“… We were both the same kind of stubborn.”
In wartime, people make tough decisions. Sometimes things go in directions they might never have dreamed possible. The Silent Unseen is a convoluted tale of two teens whose paths cross in life-altering ways. Told in alternating viewpoints, we experience the unlikely friendship between Maria and Kostya.
As a fan of WWII Historical Fiction, I was eager to read this. I think McCrina did the period and situation well, as evident in her research. If there was any disappointment, it was the ending, which came without warning or a proper feeling of closure. It left the story feeling woefully unfinished. Other than that, the journey to get there is fulfilling and makes for an enjoyable read. Thank you, Macmillan Children’s, for sending this along.
About the Book:
A mesmerizing historical novel of suspense and intrigue about a teenage girl who risks everything to save her missing brother.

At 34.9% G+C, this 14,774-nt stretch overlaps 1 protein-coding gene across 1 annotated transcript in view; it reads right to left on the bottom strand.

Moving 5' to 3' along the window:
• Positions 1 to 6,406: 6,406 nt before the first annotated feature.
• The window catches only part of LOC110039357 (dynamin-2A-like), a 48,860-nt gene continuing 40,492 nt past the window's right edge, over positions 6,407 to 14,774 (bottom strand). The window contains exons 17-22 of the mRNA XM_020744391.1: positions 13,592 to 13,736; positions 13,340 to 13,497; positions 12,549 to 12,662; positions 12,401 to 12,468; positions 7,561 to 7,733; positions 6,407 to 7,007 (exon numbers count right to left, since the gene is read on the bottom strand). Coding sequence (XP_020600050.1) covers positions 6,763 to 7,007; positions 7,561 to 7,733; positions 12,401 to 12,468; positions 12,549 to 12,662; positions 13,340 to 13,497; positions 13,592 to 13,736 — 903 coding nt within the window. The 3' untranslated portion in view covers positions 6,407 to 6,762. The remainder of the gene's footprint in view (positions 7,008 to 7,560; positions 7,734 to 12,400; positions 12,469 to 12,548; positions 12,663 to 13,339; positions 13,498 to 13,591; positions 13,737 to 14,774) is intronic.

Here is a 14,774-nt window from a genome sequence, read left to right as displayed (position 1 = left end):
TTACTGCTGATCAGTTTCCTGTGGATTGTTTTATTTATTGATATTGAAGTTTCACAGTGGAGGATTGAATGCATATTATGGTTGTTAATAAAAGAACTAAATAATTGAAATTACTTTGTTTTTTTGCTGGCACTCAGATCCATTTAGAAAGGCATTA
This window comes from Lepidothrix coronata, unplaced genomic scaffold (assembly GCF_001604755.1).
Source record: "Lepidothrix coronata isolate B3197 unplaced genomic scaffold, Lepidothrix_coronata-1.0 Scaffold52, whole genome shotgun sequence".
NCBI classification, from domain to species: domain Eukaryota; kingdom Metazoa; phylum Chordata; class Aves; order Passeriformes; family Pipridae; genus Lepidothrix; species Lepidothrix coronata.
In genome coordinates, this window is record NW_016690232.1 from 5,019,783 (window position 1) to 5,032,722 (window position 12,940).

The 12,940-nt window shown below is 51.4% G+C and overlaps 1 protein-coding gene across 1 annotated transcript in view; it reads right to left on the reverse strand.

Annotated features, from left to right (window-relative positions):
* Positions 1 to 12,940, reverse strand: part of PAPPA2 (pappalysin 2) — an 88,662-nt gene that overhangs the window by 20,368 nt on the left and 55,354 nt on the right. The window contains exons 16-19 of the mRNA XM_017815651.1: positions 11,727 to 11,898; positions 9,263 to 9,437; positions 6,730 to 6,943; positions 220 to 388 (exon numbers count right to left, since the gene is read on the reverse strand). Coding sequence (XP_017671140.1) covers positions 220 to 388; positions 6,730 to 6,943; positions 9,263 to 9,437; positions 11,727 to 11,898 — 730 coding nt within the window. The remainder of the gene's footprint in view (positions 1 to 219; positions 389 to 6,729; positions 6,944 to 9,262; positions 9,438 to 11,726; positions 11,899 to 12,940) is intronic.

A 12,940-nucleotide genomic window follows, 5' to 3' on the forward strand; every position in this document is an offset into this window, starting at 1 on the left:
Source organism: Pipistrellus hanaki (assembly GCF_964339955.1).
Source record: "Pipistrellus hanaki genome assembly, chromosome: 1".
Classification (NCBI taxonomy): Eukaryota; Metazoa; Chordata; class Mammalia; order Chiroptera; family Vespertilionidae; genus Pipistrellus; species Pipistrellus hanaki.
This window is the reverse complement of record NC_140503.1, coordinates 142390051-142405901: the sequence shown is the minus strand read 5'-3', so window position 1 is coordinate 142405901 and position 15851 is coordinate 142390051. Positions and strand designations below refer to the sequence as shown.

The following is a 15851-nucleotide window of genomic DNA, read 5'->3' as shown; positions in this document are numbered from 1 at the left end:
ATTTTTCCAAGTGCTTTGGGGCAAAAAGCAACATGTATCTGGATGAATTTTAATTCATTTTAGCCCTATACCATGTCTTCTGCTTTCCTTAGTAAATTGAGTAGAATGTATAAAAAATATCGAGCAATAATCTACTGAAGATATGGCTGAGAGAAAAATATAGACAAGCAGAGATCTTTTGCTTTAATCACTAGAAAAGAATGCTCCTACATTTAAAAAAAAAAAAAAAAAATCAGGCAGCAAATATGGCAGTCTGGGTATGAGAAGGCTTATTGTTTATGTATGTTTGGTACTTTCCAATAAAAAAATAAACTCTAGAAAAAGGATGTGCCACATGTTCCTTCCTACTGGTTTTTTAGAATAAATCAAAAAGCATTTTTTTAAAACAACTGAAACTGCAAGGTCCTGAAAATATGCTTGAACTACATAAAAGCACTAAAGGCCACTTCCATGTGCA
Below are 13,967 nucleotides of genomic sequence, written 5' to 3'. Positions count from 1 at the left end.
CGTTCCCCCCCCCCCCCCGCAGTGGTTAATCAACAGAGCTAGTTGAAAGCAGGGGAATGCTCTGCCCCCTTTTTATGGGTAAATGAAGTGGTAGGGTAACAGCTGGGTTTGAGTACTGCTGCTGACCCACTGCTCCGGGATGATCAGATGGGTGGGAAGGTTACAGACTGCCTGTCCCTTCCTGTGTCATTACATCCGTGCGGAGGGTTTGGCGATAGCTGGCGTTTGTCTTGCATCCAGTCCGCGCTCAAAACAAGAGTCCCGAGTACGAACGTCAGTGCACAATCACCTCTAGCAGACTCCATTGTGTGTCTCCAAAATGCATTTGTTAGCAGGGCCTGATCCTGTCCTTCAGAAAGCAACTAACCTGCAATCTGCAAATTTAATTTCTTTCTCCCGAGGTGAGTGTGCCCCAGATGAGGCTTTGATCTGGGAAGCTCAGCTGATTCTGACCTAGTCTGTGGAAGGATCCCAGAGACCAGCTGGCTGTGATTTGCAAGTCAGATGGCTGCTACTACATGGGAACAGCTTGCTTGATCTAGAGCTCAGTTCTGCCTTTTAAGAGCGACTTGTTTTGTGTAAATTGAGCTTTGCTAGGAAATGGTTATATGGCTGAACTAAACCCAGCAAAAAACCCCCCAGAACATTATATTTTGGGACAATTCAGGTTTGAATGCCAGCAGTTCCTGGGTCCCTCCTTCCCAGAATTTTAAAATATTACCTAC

Poland, July 1944. Sixteen-year-old Maria is making her way home after years of forced labor in Nazi Germany, only to find her village destroyed and her parents killed in a war between the Polish Resistance and Ukrainian nationalists. To Maria’s shock, the local Resistance unit is commanded by her older brother, Tomek—who she thought was dead. He is now a “Silent Unseen,” a special-operations agent with an audacious plan to resist a new and even more dangerous enemy sweeping in from the East.
When Tomek disappears, Maria is determined to find him, but the only person who might be able to help is a young Ukrainian prisoner and the last person Maria trusts—even as she feels a growing connection to him that she can’t resist.